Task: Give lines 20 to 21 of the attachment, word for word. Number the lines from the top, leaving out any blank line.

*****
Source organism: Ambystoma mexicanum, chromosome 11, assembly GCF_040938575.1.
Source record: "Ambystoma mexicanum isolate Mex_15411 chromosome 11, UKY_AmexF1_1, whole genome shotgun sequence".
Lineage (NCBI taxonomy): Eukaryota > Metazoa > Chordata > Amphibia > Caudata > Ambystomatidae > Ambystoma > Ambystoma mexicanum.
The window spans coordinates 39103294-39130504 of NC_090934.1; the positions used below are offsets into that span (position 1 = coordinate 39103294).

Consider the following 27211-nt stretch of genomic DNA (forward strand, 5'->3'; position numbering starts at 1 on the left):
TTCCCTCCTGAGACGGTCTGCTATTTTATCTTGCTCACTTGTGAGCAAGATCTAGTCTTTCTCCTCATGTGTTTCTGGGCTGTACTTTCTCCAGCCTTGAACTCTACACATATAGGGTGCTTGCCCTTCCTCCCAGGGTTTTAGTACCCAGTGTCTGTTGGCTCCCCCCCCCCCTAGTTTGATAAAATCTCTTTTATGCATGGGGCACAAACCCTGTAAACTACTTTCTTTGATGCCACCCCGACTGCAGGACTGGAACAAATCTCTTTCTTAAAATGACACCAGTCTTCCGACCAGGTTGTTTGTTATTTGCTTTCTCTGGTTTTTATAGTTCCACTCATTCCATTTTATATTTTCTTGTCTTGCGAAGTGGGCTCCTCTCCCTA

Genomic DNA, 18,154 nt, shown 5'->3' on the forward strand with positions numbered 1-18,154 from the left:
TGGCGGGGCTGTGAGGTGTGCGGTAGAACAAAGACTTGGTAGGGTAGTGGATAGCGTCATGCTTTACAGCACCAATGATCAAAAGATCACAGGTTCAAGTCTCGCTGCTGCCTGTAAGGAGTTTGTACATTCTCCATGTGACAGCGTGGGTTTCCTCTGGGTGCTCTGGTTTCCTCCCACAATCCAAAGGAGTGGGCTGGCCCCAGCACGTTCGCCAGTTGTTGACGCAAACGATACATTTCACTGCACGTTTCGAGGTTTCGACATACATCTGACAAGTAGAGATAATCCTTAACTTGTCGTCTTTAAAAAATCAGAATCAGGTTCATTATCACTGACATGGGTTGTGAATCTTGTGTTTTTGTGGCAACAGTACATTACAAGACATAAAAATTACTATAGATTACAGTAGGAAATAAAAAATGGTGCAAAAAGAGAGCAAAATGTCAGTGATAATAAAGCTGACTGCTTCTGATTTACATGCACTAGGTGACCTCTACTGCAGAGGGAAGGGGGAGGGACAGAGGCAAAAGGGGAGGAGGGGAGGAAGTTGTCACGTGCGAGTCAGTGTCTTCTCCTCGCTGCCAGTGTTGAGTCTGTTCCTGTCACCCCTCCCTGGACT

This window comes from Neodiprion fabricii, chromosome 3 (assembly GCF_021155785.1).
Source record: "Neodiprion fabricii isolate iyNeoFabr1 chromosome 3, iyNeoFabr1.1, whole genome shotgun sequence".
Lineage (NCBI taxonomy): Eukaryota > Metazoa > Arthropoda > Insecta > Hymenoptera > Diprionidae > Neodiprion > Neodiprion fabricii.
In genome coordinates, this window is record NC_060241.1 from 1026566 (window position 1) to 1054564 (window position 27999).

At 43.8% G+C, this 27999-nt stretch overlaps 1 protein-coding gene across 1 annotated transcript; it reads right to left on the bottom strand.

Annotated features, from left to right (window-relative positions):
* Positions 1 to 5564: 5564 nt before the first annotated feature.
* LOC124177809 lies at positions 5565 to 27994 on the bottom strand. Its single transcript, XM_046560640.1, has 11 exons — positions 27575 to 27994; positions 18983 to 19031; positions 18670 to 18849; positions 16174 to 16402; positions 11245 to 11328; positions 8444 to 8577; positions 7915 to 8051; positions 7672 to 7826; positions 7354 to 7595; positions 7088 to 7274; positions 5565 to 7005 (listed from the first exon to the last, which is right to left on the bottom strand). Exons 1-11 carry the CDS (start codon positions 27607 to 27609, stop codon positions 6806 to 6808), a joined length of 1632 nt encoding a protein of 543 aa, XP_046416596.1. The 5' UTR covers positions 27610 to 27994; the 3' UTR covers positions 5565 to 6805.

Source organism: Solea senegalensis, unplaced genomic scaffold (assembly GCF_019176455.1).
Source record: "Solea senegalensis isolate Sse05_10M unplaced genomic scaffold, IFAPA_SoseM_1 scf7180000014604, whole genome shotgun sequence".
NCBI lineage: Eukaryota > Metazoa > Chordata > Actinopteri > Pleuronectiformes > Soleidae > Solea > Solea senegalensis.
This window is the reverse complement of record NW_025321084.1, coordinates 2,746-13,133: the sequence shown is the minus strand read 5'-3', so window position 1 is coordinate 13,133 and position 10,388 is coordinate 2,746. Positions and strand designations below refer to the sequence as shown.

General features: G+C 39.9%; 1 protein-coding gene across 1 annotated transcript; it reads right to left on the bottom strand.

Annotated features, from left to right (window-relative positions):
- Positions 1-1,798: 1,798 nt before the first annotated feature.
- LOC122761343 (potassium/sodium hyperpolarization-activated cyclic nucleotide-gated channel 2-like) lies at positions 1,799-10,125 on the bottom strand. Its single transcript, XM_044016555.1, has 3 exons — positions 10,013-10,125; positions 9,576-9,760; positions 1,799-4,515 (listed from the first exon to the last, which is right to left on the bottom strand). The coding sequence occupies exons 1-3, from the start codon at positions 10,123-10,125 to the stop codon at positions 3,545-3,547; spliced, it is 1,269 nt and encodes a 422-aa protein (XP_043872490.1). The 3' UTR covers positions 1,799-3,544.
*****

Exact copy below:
This window is the reverse complement of record NW_025321084.1, coordinates 2,746-13,133: the sequence shown is the minus strand read 5'-3', so window position 1 is coordinate 13,133 and position 10,388 is coordinate 2,746. Positions and strand designations below refer to the sequence as shown.

General features: G+C 39.9%; 1 protein-coding gene across 1 annotated transcript; it reads right to left on the bottom strand.